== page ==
Geo. C. Thorburn, of Newark, N. J., writes as follows: "Inclosed you will find a flower and leaf of the greatest hit in verbenas since the early days of Defiance; from its unique foliage, being a real vervain leaf; and pretty flowers and creeping habit, it will be, for all vase, basket, or rook-work purposes, the prettiest thing in its way ever introduced. " Few persons have done more than Mr. introducing novelties to enrich our floral domain.

Verbenas #1

In the November number, page 514, is an article on wintering Verbenas in small pots. I can not see what is meant by wintering them in small pots, when it is distinctly said they are placed in boxes early in August, In which they remain all winter. I am so much troubled with the plant louse attacking the roots of my Verbenas, German Asters, Dahlias, and some other plants, that I am nearly discouraged. I can find no remedy laid down in any work that I hare consulted for the loose that attacks the roots. Wil1 some one fire the desired information and oblige? Subscriber. - Mechaniesville, N. Y.

Verbenas #1

Last fall I planted a number of newly rooted plants in a glass-house without any fire heat. The plants are well sheltered from the heat of the sun and from cold, by dead stalks cut from the garden. It has frozen very hard in the house a number of times, yet the Verbenas look well, and arc in a growing state.

Sicily Sumac is an article largely used, and worth double the price of American Sumac. "Would it not be worth raising as a crop on poor or rocky land, that is worth but little for other purposes? A Subscriber. Philidelphiat Jan. 6, 1851.

Answers - As we know very little of the treatment of bees, we must beg some of our Correspondents to reply to that portion of our correspondent's inquiries.

Grafting the vine is easily performed in the usual cleft manner, (i. e., by splitting the stock and inserting the bottom of the scion as a wedge) - but the scions should be cut in winter or early spring, and kept in the cellar, in damp earth, till the buds, on the stock to be grafted, are bursting; then graft, and cover the wound with grafting clay. If the stock to be grafted can be cut off below the surface of the graft, the grafts can be inserted at any time during the grafting season - say middle of March to middle of April, about Philadelphia. In this case no grafting clay will be needed, the soil being drawn completely about the scion.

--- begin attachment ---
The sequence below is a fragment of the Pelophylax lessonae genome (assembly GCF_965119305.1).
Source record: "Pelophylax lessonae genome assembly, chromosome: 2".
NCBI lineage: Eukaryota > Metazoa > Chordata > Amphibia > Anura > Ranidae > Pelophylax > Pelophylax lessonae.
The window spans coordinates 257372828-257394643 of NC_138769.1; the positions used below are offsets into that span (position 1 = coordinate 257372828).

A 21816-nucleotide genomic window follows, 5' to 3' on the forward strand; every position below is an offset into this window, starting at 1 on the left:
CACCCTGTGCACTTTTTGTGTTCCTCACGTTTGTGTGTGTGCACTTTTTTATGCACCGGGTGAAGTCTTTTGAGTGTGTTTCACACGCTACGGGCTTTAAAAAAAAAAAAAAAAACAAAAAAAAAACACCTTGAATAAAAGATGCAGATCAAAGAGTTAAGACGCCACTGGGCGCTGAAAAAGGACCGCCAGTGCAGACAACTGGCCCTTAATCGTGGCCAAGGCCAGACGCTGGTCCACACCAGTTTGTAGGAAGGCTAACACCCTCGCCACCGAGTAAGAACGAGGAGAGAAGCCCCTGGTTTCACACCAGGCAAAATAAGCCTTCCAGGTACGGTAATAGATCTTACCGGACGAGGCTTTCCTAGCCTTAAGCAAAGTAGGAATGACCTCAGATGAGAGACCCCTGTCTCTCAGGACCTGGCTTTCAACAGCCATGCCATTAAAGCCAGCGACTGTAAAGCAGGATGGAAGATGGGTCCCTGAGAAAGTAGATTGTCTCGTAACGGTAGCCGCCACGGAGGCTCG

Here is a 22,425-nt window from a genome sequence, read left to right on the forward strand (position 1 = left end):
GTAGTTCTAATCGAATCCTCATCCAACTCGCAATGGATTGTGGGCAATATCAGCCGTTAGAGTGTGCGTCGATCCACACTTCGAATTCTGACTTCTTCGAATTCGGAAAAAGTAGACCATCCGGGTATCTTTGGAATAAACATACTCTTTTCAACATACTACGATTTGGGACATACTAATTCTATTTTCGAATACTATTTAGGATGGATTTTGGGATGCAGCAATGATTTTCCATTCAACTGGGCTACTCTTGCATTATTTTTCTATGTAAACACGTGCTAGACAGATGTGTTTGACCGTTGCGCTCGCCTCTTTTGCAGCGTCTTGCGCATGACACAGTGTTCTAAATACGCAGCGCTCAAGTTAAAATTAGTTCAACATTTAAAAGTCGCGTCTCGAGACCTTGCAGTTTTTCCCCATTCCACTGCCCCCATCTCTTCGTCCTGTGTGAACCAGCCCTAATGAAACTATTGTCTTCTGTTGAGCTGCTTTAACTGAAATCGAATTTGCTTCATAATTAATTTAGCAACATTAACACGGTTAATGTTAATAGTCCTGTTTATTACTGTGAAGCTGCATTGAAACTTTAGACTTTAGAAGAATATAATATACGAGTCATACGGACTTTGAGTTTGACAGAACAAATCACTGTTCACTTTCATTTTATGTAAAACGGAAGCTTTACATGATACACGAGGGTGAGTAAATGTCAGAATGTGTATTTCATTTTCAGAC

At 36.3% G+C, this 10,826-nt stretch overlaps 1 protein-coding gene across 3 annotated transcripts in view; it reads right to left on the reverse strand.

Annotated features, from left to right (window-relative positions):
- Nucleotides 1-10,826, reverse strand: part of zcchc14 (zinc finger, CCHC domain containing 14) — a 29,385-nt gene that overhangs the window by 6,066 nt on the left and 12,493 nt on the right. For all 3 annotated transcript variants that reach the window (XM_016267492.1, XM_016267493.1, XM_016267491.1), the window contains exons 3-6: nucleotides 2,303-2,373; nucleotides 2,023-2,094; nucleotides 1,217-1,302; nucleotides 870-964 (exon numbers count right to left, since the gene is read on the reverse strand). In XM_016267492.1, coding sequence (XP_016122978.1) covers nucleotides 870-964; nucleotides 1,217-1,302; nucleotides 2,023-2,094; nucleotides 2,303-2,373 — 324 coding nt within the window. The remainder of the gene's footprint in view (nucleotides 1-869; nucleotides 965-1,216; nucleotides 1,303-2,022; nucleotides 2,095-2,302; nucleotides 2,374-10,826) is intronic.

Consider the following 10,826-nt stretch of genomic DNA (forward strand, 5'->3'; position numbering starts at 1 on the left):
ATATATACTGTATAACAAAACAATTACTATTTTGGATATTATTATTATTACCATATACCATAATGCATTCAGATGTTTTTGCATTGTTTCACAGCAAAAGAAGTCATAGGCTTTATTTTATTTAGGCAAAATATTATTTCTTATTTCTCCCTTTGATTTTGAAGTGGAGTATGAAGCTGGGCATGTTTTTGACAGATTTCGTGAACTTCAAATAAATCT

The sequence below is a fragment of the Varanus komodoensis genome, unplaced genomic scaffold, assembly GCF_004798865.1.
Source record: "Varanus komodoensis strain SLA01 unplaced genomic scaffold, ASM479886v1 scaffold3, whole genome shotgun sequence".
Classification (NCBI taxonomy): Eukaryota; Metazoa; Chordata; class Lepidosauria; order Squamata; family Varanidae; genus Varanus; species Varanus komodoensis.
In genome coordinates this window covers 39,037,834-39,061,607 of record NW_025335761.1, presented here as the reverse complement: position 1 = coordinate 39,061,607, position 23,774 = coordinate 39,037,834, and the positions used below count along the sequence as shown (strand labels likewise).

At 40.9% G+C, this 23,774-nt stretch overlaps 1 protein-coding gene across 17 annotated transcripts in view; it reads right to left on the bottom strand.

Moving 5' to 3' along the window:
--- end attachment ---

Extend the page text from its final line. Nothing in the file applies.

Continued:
Freshly burned plaster - such as is used by builders in making hard-finished walls - is the best thing to stop the bleeding of vibes - but unless a very large limb has been cut off, we do not look upon bleeding as doing any harm whatever. En. - Ohio mineral Paint.- We have been a little skeptical about the advantage claimed for this paint, or at least have felt that time was needed before any satisfactory judgment could be passed upon it. We have much pleasure however in bearing witness to an instance of its excellence lately, as a surface covering for metal roofs, and its superiority to the paints in common use for that purpose. We saw the roof of a building covered with tin, and used for a purpose peculiarly calculated to try any material of this sort, since it is constantly exposed to great variations of temperature - tho space under it being alternately heated and and cooled - thus expanding and contracting the metal beyond what is usually the case in our severe climate. The proprietor had tried various modes of making it tight without success, but finally covered with two coats of Blake's Paint. This was done two years ago, and since that time it has never given the least trouble.

Decayed and defective gutters first lined with muslin, and then thoroughly painted with it at the same time, have also remained perfectly water-tight. A single coat - as often used is not sufficient - two coats are necessary to answer the purpose, and three coats make a strong and lasting coat .of cement, unalterable by sun or rain.